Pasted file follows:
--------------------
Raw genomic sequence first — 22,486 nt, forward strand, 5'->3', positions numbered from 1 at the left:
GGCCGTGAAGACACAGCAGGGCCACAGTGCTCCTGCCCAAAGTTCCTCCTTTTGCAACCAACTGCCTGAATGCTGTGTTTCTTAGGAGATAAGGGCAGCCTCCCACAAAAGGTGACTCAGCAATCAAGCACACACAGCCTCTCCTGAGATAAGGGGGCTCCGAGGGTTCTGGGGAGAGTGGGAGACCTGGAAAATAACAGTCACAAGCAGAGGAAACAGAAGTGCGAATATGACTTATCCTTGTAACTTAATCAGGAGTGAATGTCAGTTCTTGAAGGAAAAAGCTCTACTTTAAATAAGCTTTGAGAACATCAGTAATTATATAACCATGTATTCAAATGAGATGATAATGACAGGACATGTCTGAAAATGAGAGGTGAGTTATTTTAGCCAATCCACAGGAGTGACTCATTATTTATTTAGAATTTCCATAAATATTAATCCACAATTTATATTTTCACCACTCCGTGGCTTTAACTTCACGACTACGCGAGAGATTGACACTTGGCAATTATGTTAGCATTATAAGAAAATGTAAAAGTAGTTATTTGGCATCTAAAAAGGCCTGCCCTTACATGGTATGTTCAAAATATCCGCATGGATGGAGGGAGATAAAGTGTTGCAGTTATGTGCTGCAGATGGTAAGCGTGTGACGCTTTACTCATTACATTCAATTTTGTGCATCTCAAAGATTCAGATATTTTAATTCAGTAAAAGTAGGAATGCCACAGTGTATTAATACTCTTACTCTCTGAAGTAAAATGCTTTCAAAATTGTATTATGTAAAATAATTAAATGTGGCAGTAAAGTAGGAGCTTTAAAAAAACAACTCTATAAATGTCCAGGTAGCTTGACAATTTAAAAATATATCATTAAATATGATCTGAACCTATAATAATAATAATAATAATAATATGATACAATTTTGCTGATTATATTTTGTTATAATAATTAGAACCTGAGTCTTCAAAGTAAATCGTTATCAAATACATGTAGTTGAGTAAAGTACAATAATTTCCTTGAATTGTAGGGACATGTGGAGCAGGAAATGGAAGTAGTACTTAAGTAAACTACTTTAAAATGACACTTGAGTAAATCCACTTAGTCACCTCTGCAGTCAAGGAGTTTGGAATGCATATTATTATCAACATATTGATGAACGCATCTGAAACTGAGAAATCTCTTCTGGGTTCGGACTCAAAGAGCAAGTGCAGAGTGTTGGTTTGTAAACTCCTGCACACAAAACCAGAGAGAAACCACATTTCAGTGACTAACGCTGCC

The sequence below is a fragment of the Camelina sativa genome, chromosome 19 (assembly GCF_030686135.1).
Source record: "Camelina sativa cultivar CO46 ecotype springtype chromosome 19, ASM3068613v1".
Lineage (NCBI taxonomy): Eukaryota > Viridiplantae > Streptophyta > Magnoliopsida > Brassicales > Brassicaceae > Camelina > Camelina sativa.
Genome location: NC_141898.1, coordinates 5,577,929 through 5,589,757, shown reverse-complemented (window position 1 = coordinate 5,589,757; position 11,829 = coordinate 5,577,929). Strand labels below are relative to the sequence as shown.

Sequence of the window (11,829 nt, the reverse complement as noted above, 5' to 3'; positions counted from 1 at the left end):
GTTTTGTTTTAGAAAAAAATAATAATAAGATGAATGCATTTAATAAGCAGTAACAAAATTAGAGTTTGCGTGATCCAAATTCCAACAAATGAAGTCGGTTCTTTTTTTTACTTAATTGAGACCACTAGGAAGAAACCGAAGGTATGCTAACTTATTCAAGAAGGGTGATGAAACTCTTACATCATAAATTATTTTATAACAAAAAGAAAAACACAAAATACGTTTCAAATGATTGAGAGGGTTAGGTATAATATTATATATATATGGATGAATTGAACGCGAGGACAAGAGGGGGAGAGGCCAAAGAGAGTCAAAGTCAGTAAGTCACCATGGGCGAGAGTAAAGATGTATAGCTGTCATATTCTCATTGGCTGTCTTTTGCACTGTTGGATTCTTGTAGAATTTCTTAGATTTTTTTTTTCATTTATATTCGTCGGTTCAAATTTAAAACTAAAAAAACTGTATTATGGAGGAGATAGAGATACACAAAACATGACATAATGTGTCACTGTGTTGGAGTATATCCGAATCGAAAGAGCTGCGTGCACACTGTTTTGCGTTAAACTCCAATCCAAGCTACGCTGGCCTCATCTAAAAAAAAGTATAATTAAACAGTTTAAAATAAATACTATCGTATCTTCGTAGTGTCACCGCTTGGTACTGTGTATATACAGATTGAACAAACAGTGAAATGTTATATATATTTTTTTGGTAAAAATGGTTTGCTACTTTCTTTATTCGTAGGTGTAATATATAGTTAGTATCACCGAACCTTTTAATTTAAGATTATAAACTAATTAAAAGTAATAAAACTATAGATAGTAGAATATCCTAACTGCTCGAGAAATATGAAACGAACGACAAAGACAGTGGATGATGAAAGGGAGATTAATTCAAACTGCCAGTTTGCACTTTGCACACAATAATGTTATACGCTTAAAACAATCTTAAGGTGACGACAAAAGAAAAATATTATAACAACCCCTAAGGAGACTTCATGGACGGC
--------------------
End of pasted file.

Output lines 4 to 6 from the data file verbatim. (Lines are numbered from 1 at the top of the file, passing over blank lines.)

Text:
Source record: "Camelina sativa cultivar CO46 ecotype springtype chromosome 19, ASM3068613v1".
Lineage (NCBI taxonomy): Eukaryota > Viridiplantae > Streptophyta > Magnoliopsida > Brassicales > Brassicaceae > Camelina > Camelina sativa.
Genome location: NC_141898.1, coordinates 5,577,929 through 5,589,757, shown reverse-complemented (window position 1 = coordinate 5,589,757; position 11,829 = coordinate 5,577,929). Strand labels below are relative to the sequence as shown.